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Jargon Buster - A guide to expressions used in the world of property auctions.


Actual Completion Date
The date when completion takes place or is treated as taking place for the purposes of financial calculations.

A change or changes in addition to original information in the auction catalogue. This may be a written notice as a supplement to the catalogue, or announced at the auction.

A public sale in which property or land, is sold to the highest bidder.

The person who performs an auction.  The auctioneer announces each lot which is being offered for sale, acknowledges bids, and confirms whether lots are sold or unsold and their final bid price.

Auction House
The Company operating the auction.

Auction Catalogue
The auction catalogue is prepared by the auction house for each auction.  It gives a description of the property, how to view it and states the General Conditions of Sale.

The offer made at the auction to buy the property at a specific price.

Bidding by Auctioneers
The auctioneer is able to take bids from:

·         People who are bidding by telephone

·         People who have instructed him by letter or fax to bid up to a certain sum on a lot

·         People who are not present but have made proxy bids

·         Himself/herself on behalf of the auction house or the vendor

The last example is known as bidding ‘off the wall’, a dummy bid, or a ghost bid.

Bid increment
The amount by which a new bid exceeds the previous bid.  The bid increment is usually £10,000, £5,000 or £1,000, depending upon the guide price and the interest in the room.  The auctioneer will reduce the bid increment when there are only a few bidders left bidding.  You can bid with a smaller bid increment – the auctioneer may or may not accept it.

Buyer’s premium
A fee paid by the successful bidder (the buyer) to the auction house.  The buyer’s premium is added to the hammer price.  It may be a fixed amount or a percentage of the winning bid and added on to it.  The auction house will state on their website and/or the auction catalogue if a buyer’s premium is required.  A buyer’s premium may be subject to VAT.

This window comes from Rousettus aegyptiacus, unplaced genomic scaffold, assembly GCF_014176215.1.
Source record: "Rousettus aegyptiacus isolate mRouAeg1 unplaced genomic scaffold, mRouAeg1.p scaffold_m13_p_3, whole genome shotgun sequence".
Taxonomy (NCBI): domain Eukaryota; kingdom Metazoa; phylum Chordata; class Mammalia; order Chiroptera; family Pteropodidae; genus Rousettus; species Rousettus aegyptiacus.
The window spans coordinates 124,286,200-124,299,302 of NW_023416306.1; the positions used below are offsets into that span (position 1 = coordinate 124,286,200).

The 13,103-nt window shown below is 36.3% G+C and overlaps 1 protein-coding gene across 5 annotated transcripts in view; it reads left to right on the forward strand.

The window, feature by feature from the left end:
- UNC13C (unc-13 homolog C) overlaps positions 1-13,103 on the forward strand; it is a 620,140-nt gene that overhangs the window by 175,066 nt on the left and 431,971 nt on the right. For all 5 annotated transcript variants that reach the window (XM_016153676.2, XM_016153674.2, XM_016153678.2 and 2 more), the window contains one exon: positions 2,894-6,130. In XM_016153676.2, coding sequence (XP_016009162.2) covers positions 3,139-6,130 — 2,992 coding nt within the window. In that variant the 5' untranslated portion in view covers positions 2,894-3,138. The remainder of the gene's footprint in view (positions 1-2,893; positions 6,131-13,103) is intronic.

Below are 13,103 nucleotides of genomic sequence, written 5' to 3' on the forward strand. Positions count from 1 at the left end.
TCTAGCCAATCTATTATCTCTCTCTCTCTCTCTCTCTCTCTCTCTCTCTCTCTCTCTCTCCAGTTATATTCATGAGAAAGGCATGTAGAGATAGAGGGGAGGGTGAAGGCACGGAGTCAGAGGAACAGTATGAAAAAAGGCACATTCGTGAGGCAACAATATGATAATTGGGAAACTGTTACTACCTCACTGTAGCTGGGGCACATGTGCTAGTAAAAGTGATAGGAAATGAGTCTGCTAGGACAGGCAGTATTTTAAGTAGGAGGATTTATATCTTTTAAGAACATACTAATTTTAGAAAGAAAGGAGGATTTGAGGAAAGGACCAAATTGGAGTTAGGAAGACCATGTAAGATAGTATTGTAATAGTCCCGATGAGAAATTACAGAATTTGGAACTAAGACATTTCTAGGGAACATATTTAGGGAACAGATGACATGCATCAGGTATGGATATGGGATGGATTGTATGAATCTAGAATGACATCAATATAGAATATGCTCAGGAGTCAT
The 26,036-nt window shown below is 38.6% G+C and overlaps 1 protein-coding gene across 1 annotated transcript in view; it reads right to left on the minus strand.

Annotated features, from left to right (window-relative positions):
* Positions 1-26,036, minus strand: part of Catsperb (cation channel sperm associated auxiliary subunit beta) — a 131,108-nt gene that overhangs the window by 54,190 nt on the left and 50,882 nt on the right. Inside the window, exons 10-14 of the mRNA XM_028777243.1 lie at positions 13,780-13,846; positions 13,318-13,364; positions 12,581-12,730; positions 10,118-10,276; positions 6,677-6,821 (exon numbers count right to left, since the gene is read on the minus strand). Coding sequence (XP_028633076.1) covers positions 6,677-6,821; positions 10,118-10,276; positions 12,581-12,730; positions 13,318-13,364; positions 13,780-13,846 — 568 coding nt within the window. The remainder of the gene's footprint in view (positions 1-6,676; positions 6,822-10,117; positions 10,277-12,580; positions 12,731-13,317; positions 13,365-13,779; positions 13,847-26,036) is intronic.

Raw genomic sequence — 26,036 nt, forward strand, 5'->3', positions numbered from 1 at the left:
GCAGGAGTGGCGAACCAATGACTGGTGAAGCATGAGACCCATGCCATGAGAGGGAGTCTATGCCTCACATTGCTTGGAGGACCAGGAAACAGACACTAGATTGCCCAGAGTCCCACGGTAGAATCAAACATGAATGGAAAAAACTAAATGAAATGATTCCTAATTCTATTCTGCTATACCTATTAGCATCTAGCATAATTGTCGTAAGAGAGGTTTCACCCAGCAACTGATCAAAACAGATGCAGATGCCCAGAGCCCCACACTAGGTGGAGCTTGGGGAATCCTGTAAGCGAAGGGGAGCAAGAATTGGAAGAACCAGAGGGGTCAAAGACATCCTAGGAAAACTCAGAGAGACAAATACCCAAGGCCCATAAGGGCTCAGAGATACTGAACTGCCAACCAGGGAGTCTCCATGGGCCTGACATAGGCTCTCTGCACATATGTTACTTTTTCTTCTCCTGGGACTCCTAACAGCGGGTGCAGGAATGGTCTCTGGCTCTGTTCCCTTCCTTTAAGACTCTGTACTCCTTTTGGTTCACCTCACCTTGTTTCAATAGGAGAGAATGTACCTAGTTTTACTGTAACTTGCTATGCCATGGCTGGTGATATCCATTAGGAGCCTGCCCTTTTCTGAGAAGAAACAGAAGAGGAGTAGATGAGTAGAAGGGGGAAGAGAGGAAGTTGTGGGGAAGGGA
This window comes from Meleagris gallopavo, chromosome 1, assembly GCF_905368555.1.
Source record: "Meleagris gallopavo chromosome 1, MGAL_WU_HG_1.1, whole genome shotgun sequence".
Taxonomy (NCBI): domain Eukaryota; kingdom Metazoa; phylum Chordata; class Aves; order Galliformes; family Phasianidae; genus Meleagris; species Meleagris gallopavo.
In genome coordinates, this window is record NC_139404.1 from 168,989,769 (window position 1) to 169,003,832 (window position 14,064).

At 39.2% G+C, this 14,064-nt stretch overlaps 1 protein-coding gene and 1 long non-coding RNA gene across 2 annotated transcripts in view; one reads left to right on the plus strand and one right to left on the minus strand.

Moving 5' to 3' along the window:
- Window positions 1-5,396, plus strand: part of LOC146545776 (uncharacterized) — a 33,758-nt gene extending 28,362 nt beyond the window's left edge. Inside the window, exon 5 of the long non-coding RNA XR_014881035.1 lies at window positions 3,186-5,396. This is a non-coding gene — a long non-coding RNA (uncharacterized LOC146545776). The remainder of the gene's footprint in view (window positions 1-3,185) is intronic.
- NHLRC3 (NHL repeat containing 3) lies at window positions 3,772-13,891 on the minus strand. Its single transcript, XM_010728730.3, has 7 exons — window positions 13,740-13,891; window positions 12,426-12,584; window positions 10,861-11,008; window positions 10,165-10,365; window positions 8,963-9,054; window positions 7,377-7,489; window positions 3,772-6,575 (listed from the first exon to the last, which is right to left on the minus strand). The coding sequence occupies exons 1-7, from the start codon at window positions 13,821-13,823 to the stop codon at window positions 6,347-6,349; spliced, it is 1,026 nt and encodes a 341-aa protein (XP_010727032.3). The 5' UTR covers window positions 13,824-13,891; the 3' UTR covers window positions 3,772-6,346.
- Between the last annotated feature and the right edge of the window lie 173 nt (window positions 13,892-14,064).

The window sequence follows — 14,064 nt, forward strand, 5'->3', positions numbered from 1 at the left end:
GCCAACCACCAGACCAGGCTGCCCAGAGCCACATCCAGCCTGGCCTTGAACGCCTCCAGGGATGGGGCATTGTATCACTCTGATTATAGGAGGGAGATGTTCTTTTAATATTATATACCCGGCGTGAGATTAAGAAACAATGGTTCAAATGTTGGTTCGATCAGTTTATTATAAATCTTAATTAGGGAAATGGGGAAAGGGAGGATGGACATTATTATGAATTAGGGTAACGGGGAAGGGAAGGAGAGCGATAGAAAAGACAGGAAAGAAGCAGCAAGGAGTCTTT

After a successful bid there is a period of time (usually 28 days) before the sale must be finalised and all monies paid. If the sale is completed late, penalties will be charged which can include losing your deposit.  This is why it is important to arrange any financing you need before you bid at an auction. 

Exchanging contracts
If you make the last bid on a lot, then you are the successful bidder and you will have purchased the property.  The sale is binding on the fall of the hammer and you will then be asked to sign and exchange contracts in the auction room.

If you own the freehold, you own the property outright as opposed to leasehold where you own the rights to occupy the property for a specified period of time.

Full Structural Survey
A comprehensive report, describing the condition of building.

General Conditions of Sale
Conditions covering the sale of all properties at the auction house sale.  These will usually be found at the back of the auction catalogue.

Ground Rent
For leasehold properties only. The rent paid under the terms of a lease by the owner of a building to the owner of the land on which the property is built.

Guide price
The guide price, also known as the price guide, is provided by the auction house.  It gives an indication only of the price that the auction house expects the lot to sell for.  It is a guide only.  It is not the reserve price, or a professional valuation.  Purchasers must determine what the value of the property is to them, perhaps using independent or professional advice.

Hammer price
The price at which the lot sells for (the maximum bid), and which the successful bidder has to pay.  In addition to the hammer price, the successful bidder may also have to pay additional fees, buyers’ premiums, taxes, etc. that are applicable to that particular lot.

House/Flat Buyers Report and Valuation
A report that costs less and contains less detail than a Full Structural Survey.

In the room
A bid from someone attending the auction, and not by phone or internet.

See Bid Increment

Jump Bid
A bid that is made an a higher increment than the auctioneer has just asked for.

Legal Pack
The vendor's solicitor will put together a legal pack containing copies of all the legal papers that you and your solicitor will need to make an informed decision about the property or land you hope to purchase.  Where applicable, the pack should include copies of: title deeds, leases, searches, special conditions of sale, office copy entries, and replies to pre-contract enquiries.